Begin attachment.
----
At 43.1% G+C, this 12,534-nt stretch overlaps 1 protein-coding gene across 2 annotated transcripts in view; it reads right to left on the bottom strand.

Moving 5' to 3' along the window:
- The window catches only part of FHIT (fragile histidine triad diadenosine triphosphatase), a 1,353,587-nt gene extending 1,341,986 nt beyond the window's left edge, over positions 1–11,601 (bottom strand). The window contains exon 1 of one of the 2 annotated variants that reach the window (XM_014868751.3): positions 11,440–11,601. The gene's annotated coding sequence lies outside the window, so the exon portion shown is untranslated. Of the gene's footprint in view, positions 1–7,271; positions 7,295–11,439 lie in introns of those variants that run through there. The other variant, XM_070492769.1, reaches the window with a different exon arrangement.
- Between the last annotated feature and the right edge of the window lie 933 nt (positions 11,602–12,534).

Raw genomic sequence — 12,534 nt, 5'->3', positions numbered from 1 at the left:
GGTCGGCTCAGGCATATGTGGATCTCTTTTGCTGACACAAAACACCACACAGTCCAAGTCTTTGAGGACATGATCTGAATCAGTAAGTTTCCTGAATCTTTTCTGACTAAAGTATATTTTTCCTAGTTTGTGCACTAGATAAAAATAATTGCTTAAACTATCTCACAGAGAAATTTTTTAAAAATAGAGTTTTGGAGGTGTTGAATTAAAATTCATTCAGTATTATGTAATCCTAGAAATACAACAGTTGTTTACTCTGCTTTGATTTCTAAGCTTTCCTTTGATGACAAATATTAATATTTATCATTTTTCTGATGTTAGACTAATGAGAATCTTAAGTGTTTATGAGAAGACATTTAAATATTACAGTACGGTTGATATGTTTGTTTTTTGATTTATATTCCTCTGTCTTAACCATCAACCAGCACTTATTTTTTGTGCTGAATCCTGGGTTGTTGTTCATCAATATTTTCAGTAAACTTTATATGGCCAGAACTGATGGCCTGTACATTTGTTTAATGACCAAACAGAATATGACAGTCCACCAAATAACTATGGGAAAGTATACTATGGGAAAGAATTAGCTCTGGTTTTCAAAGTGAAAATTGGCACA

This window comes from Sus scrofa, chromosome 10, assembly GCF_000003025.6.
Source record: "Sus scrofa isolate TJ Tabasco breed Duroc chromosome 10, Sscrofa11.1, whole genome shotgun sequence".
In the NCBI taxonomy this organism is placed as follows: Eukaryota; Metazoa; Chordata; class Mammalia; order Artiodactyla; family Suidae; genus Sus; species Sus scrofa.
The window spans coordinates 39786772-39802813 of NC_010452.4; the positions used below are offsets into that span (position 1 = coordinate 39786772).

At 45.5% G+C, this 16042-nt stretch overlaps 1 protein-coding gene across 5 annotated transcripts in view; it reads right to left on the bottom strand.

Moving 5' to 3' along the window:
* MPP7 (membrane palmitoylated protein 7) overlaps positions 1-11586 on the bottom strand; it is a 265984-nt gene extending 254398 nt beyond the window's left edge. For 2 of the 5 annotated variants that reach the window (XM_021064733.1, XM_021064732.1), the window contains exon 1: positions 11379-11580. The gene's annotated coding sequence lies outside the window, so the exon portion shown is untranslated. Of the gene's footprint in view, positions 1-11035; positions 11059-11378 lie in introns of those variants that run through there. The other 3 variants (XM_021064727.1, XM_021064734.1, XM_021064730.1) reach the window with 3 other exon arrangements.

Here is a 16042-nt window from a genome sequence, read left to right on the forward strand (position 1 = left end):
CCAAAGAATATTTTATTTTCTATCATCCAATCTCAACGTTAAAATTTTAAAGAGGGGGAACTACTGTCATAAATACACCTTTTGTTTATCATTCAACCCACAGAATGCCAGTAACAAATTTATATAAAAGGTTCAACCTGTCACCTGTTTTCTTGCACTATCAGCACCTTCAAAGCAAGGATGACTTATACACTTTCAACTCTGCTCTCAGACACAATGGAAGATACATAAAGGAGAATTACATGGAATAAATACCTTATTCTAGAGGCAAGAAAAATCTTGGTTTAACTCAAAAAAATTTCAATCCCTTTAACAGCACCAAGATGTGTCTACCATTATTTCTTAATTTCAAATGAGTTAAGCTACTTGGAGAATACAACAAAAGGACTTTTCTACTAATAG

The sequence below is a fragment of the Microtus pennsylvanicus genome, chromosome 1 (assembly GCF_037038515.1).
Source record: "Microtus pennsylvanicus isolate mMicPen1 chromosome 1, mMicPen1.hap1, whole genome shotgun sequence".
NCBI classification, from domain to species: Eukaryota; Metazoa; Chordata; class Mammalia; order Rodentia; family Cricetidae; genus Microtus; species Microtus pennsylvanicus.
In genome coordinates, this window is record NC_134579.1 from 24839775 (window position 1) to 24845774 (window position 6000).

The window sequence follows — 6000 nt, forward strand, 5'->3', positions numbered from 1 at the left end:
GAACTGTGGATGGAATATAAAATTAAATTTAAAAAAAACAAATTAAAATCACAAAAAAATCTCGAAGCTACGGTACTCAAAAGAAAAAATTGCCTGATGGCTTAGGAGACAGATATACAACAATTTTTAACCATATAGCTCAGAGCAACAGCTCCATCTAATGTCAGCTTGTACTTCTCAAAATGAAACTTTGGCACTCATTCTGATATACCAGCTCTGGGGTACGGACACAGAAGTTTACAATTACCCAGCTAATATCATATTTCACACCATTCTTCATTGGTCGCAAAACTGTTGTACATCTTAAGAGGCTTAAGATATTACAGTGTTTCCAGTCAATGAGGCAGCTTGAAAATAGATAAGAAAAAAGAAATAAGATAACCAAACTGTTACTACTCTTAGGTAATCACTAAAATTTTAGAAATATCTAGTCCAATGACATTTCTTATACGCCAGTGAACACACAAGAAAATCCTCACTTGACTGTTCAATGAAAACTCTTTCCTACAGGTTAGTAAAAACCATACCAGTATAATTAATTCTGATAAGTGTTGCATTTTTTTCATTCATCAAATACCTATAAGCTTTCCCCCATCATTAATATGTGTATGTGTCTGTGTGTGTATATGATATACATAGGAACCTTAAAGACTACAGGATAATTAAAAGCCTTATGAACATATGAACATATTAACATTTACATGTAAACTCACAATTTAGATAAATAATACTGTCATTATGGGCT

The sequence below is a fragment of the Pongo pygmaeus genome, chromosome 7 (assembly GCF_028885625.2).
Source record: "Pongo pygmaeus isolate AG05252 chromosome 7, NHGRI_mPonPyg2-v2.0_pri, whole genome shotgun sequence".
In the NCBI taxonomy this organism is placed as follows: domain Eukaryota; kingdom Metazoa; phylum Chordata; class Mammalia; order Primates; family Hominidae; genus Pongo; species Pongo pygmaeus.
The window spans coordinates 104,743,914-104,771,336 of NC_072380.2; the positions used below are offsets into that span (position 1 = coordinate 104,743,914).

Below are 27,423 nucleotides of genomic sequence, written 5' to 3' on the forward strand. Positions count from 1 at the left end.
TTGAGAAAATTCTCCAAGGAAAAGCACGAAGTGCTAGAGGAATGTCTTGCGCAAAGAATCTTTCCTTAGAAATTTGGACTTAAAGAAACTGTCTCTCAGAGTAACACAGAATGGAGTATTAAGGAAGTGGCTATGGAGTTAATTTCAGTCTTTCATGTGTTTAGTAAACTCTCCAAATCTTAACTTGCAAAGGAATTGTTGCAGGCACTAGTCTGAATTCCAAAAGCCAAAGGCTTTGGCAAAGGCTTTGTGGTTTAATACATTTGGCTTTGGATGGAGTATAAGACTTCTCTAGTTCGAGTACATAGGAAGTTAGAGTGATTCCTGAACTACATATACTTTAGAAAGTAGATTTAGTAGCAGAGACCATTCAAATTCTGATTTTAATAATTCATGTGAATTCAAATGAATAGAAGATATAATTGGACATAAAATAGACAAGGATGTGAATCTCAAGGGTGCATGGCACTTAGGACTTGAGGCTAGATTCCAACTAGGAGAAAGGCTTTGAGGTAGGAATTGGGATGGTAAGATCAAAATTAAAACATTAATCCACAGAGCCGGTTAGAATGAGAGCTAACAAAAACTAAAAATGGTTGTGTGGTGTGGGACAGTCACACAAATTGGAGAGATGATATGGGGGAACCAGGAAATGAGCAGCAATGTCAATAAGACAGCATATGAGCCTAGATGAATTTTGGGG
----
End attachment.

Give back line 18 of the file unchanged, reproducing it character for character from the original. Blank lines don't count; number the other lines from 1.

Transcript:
NCBI classification, from domain to species: Eukaryota; Metazoa; Chordata; class Mammalia; order Rodentia; family Cricetidae; genus Microtus; species Microtus pennsylvanicus.